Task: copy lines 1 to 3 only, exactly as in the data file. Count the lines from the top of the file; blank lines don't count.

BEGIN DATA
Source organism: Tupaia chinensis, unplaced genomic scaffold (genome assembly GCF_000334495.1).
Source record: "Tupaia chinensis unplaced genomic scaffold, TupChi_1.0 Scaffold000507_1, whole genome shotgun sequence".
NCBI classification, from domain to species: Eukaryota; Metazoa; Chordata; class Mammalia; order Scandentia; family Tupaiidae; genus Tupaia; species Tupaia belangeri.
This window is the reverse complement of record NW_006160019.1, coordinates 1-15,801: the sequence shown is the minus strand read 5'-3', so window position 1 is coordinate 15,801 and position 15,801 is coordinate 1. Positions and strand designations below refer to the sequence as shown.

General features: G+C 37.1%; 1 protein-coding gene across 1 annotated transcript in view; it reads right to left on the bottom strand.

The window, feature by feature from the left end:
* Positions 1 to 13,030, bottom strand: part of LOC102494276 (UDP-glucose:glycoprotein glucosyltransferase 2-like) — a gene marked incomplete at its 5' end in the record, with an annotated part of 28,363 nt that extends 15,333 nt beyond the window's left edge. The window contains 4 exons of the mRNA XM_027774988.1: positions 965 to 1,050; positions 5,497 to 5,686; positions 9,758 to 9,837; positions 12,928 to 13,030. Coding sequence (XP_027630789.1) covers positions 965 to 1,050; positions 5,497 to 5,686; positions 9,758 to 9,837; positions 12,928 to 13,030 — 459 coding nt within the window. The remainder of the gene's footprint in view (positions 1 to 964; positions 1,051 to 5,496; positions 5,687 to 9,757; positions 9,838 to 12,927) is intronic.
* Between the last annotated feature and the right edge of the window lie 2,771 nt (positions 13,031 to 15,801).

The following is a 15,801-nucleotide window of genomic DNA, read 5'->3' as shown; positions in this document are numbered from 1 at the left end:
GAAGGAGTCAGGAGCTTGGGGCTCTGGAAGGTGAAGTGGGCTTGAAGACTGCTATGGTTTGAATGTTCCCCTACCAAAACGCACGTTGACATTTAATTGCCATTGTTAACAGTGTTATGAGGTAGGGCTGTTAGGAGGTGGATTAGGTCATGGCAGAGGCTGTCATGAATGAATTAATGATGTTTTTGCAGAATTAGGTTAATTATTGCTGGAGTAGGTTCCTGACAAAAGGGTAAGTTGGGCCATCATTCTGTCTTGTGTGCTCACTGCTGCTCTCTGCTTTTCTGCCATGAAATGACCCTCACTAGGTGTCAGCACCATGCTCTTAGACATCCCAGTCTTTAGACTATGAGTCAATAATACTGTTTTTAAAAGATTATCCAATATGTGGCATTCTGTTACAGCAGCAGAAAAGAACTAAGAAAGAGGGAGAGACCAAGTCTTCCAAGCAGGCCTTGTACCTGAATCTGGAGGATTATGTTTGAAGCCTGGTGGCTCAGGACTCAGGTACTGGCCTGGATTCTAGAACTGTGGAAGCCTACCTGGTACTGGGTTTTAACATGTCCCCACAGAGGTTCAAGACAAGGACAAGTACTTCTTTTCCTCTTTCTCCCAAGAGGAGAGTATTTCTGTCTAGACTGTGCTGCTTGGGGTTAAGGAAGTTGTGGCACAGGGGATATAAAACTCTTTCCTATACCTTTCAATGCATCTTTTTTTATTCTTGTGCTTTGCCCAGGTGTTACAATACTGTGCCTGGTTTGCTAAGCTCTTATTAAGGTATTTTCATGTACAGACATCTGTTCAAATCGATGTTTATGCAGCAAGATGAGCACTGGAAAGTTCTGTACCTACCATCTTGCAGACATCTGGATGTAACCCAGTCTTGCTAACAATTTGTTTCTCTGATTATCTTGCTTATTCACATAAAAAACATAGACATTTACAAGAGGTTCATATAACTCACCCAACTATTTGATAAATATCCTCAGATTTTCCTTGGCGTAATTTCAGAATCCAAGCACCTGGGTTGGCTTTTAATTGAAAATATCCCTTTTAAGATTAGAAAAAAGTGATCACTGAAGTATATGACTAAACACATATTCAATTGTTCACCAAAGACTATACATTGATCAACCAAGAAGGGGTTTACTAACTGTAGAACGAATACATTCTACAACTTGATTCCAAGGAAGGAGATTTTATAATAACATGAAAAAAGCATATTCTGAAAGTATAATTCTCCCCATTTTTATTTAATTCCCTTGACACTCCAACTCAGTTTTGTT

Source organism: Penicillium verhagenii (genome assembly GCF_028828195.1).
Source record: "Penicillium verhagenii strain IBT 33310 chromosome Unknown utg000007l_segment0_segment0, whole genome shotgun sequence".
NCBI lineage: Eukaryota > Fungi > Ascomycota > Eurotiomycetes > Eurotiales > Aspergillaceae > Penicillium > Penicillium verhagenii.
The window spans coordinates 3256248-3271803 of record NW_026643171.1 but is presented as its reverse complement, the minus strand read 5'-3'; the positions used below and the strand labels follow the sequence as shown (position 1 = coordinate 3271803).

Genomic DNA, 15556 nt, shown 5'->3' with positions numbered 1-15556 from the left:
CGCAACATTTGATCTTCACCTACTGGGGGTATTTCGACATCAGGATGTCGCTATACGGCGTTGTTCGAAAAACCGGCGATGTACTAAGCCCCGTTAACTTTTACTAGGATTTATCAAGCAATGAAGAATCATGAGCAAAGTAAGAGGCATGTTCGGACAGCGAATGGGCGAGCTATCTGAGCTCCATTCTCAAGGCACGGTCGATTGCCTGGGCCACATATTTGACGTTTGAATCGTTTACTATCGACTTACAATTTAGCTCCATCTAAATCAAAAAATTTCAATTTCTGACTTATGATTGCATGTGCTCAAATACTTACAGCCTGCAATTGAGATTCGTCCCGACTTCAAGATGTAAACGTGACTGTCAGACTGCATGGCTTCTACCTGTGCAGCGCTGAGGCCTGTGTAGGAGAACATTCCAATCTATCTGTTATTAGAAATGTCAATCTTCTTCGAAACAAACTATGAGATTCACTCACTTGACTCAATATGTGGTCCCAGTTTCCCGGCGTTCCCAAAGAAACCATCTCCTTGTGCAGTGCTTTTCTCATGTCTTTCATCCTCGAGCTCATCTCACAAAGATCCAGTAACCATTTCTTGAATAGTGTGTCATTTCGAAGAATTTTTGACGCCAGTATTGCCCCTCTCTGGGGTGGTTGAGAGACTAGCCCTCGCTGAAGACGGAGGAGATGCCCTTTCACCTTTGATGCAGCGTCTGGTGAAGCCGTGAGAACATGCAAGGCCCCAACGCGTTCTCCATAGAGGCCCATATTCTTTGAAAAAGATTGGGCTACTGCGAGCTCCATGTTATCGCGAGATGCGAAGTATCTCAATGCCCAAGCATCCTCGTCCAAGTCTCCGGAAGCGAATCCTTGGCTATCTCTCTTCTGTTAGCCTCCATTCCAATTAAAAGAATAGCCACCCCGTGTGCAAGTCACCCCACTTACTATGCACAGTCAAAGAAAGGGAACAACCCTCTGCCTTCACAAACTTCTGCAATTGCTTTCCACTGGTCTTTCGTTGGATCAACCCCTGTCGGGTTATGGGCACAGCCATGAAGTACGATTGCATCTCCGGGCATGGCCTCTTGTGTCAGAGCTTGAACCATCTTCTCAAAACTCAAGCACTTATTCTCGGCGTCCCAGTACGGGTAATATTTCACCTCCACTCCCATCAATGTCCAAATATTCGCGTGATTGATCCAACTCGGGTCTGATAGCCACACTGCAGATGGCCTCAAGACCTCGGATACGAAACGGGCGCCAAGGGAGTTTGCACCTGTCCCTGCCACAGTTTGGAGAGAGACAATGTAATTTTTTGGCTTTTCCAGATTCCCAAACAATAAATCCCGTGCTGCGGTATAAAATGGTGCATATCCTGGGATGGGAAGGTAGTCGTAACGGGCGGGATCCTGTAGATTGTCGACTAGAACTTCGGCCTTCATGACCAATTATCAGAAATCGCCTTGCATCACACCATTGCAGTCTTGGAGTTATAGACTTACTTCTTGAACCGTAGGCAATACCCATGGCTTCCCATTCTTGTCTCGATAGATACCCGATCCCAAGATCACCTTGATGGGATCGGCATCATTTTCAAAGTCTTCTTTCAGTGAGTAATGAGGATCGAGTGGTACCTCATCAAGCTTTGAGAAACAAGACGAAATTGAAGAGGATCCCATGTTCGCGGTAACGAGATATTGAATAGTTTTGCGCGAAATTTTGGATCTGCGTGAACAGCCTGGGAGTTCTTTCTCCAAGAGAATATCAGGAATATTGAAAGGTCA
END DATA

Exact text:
Source organism: Tupaia chinensis, unplaced genomic scaffold (genome assembly GCF_000334495.1).
Source record: "Tupaia chinensis unplaced genomic scaffold, TupChi_1.0 Scaffold000507_1, whole genome shotgun sequence".
NCBI classification, from domain to species: Eukaryota; Metazoa; Chordata; class Mammalia; order Scandentia; family Tupaiidae; genus Tupaia; species Tupaia belangeri.